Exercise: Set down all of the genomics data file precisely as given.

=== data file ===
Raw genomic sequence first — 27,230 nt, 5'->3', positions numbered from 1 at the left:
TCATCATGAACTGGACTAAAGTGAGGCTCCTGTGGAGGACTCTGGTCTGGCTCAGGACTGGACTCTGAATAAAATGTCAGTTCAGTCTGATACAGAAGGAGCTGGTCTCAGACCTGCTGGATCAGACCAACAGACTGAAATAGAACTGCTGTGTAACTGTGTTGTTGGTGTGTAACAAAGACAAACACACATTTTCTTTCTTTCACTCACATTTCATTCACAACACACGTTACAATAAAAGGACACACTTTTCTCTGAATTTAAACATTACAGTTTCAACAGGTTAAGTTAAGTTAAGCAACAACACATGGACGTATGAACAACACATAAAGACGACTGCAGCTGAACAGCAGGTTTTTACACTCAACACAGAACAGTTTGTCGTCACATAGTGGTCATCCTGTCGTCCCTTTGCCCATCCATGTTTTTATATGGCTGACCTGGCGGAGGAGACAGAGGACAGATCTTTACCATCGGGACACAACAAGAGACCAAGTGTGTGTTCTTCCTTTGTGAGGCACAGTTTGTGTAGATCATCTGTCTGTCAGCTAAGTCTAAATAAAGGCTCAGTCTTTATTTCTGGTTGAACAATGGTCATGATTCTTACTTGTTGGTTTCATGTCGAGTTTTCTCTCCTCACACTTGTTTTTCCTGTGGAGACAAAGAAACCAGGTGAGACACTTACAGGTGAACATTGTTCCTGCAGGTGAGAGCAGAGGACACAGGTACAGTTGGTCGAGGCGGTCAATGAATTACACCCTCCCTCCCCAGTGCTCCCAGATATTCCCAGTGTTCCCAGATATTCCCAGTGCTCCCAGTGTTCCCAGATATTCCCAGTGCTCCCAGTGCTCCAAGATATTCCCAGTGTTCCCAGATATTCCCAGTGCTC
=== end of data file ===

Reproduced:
Raw genomic sequence first — 27,230 nt, 5'->3', positions numbered from 1 at the left:
TCATCATGAACTGGACTAAAGTGAGGCTCCTGTGGAGGACTCTGGTCTGGCTCAGGACTGGACTCTGAATAAAATGTCAGTTCAGTCTGATACAGAAGGAGCTGGTCTCAGACCTGCTGGATCAGACCAACAGACTGAAATAGAACTGCTGTGTAACTGTGTTGTTGGTGTGTAACAAAGACAAACACACATTTTCTTTCTTTCACTCACATTTCATTCACAACACACGTTACAATAAAAGGACACACTTTTCTCTGAATTTAAACATTACAGTTTCAACAGGTTAAGTTAAGTTAAGCAACAACACATGGACGTATGAACAACACATAAAGACGACTGCAGCTGAACAGCAGGTTTTTACACTCAACACAGAACAGTTTGTCGTCACATAGTGGTCATCCTGTCGTCCCTTTGCCCATCCATGTTTTTATATGGCTGACCTGGCGGAGGAGACAGAGGACAGATCTTTACCATCGGGACACAACAAGAGACCAAGTGTGTGTTCTTCCTTTGTGAGGCACAGTTTGTGTAGATCATCTGTCTGTCAGCTAAGTCTAAATAAAGGCTCAGTCTTTATTTCTGGTTGAACAATGGTCATGATTCTTACTTGTTGGTTTCATGTCGAGTTTTCTCTCCTCACACTTGTTTTTCCTGTGGAGACAAAGAAACCAGGTGAGACACTTACAGGTGAACATTGTTCCTGCAGGTGAGAGCAGAGGACACAGGTACAGTTGGTCGAGGCGGTCAATGAATTACACCCTCCCTCCCCAGTGCTCCCAGATATTCCCAGTGTTCCCAGATATTCCCAGTGCTCCCAGTGTTCCCAGATATTCCCAGTGCTCCCAGTGCTCCAAGATATTCCCAGTGTTCCCAGATATTCCCAGTGCTC